Mangbetu Royal Art and Herbert Lang, 1902-1906

by Enid Schildkrout
Museum for African Art (formerly American Museum of Natural History)

Democratic Republic of the Congo; Mangbetu peoples

Pipe bowl

Wood

H. 14 cm (5 1/2")

The University of Iowa Museum of Art, The Stanley Collection, X1986.486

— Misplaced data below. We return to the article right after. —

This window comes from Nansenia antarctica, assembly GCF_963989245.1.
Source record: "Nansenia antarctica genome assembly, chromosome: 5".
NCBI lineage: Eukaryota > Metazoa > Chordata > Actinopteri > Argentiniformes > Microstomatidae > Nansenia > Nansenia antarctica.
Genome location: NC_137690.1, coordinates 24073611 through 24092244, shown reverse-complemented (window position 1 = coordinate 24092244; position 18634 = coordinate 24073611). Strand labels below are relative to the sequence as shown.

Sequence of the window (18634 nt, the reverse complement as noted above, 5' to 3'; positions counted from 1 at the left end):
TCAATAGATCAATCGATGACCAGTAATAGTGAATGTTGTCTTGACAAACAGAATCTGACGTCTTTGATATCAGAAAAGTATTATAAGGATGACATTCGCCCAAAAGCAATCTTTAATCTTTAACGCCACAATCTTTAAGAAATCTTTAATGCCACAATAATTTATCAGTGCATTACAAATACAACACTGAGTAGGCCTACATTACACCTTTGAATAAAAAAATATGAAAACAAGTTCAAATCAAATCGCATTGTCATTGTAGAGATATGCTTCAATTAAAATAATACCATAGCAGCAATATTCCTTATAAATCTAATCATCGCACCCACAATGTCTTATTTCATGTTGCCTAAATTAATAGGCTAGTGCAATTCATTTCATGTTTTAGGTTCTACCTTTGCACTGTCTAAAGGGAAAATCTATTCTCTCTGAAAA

Mangbetu style art, including portraits of the human head, developed from a long-standing aesthetic tradition found throughout the region. Everywhere men and women decorated objects from tiny arrow shafts to pots, knives, musical instruments, hats and hat pins, wall paintings, and even the human body with intricate geometric patterns. Before 1900, some people in northeastern Democratic Republic of Congo, if not the Mangbetu themselves, also adorned ivory horns, harps and pipes with sculpted human heads. The Mangbetu-style art that flourished in the colonial period built upon the accepted conventions and forms of decorative art. Conscious of a new foreign audience, artists from many groups produced stylized images of the Mangbetu that served as a deliberate statement of Mangbetu identity.